Localisation in Covid-19: Experience of Caritas national organisations with humanitarian funding, partnerships and coordination in the Covid-19 pandemic
In 2020 and early 2021, the Caritas Internationalis policy taskforce, which brings together national NGO members of the confederation and members that have a mandate to work internationally, partnered on a research initiative to gather views on their experience of local leadership in the humanitarian response to the Covid-19 pandemic. A survey was developed and interviews conducted to gather insights from different parts of the confederation. Over 55 Caritas national organisations completed the survey, and over 15 interviews were conducted.
We believe our findings have relevance both for Caritas partner organisations, but also to other actors, including donor governments, UN agencies, host governments and others.
Over the coming period, donors and humanitarian agencies meet to decide ways forward on the Grand Bargain process, which established global commitments on support to local leadership in humanitarian action. Individual donors, UN agencies and NGOs are also developing their own plans on how they support such efforts.
Our research proposes the following four priorities:
- Scale-up support to country-level funding platforms that promote local NGO leadership, preparedness and timely funding to frontline responders. Our research emphasised how longer-term partnerships before crises occur are essential to enable the potential of local actors across preparedness, resilience and response. NGO-led platforms are best placed to foster holistic approach to institutional and technical sector-specific capacity-strengthening of local NGOs (eg through south/south capacity-sharing and ‘learning by doing’).
- Go beyond quantitative tracking of localization to assess the quality of funding and partnerships with local faith-based organisations and other civil society groups. Short-term projects, which keep local NGOs trapped into sub-contractor roles, do not foster local leadership or resilience. In protracted crises and beyond the 3-month phase of rapid on-set emergencies, international agencies should be held accountable for effective exit strategies and promoting local leadership of the response. UN agencies & INGOs receiving multiyear funding should be held accountable for cascading the benefits to local partners.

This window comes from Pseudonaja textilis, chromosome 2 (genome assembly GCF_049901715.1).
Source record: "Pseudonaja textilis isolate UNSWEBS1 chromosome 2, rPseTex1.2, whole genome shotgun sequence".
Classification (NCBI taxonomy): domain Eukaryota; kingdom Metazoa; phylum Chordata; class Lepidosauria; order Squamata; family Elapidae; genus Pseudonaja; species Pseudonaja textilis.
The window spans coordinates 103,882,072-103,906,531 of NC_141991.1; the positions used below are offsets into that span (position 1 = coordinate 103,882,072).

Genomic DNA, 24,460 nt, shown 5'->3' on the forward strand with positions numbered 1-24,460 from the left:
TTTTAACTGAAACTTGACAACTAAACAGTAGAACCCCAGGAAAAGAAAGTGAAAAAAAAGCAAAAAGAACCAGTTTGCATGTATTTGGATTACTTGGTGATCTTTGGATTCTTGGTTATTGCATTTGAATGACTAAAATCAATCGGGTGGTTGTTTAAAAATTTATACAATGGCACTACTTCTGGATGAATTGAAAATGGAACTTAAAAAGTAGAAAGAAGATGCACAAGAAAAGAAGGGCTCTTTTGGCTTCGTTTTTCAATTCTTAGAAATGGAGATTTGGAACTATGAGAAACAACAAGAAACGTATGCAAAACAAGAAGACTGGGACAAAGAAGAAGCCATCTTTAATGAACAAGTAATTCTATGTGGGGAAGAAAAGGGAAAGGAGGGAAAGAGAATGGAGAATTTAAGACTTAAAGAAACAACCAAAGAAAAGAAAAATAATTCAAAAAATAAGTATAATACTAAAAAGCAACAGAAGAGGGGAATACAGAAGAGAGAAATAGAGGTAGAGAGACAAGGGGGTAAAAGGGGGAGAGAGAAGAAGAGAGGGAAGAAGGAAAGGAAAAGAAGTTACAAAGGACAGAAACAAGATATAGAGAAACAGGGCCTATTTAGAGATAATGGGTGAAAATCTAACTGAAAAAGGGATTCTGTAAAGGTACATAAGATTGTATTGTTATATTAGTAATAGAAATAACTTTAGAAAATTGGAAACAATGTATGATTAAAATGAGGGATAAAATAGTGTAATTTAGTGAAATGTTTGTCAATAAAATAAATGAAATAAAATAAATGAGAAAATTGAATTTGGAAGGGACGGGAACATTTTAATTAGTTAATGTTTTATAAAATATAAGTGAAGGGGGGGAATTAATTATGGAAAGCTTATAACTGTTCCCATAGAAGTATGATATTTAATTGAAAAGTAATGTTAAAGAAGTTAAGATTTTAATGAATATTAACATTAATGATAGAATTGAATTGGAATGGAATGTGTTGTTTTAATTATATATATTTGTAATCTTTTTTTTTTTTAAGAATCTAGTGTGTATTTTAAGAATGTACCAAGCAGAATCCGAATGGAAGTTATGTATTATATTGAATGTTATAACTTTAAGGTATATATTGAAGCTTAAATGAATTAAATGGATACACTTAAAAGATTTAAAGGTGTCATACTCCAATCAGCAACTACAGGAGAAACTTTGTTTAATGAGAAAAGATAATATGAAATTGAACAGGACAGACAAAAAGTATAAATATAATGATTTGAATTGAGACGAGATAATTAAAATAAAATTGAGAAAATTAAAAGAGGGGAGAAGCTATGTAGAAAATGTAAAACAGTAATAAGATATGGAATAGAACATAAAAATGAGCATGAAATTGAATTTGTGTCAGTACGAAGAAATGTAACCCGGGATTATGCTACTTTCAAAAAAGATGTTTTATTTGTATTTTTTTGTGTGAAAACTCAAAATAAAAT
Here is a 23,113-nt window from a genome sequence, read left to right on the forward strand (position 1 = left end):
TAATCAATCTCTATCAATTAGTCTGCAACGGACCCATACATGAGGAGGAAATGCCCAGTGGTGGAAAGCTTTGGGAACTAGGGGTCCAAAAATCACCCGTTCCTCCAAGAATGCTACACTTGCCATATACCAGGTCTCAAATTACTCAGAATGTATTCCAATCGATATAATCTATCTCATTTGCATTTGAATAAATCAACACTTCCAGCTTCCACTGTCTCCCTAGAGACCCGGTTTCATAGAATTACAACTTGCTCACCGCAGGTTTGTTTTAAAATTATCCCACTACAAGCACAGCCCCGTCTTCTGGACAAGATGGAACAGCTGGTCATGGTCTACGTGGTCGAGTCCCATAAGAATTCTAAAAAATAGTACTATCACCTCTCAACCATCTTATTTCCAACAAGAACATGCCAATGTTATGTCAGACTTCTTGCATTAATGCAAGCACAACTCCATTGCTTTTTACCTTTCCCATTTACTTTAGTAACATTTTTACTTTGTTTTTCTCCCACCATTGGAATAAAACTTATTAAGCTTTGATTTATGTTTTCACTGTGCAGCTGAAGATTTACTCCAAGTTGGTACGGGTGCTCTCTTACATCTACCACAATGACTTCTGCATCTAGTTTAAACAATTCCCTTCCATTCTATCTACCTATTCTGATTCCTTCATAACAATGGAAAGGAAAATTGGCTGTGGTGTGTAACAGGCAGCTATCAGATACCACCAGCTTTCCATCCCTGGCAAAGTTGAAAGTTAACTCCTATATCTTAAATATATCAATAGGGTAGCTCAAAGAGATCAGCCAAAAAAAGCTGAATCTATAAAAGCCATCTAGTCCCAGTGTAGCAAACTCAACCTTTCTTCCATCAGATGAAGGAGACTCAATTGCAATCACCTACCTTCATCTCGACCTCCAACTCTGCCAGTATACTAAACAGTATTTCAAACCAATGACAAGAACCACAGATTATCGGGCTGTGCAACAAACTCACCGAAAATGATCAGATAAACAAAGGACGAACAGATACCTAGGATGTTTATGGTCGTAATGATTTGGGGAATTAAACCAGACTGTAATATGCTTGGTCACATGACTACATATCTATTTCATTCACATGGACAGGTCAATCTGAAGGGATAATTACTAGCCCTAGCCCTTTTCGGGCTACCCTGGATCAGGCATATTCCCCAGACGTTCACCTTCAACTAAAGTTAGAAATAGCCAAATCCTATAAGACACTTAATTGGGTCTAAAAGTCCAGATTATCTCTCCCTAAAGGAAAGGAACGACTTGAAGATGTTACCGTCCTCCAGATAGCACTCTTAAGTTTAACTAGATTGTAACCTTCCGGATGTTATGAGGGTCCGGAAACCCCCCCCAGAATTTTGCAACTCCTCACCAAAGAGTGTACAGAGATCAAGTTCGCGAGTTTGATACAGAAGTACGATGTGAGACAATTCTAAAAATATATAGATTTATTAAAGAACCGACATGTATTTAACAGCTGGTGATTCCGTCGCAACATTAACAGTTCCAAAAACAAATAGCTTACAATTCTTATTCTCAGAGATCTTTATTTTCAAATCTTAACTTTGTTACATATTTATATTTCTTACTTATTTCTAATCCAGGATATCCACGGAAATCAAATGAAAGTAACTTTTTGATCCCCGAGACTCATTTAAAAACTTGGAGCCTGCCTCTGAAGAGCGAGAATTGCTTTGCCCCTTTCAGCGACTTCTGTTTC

- Recognise and address risks faced by local NGOs; including through a fair and consistent global approach to covering the overheads of local NGOs. Too often the current approach from donor governments and international agencies centres their own risks, and does not give sufficient or systematic attention to the risks faced by communities or local NGOs in crisis situations. Longer-term quality funding and country-level platforms, as outlined above, are key to effective partnerships with local NGOs in managing risk. The policies, procedures, training and organisational culture required to manage risk cannot be funded on short-term projects with no overheads support.
- Engage diverse local civil society actors, including faith based organisations, in ways that respect the integrity of their identity and do not seek to turn them into replicas of international agencies. Practical steps towards this can include UN agencies investing in deliberate steps to link their coordination processes to the spaces and processes in which national and local faith actors come together. Other practical priorities include addressing language barriers, strengthening sub-national engagement by humanitarian coordination processes outside of capital cities (including through area-based coordination) and establishing more systematic steps across the UN Humanitarian Programme Cycle and coordination structures (eg. clusters and sector working-groups) to engage a more diverse range of local actors; including local faith groups, women’s organisations, disabled peoples organisations and youth networks.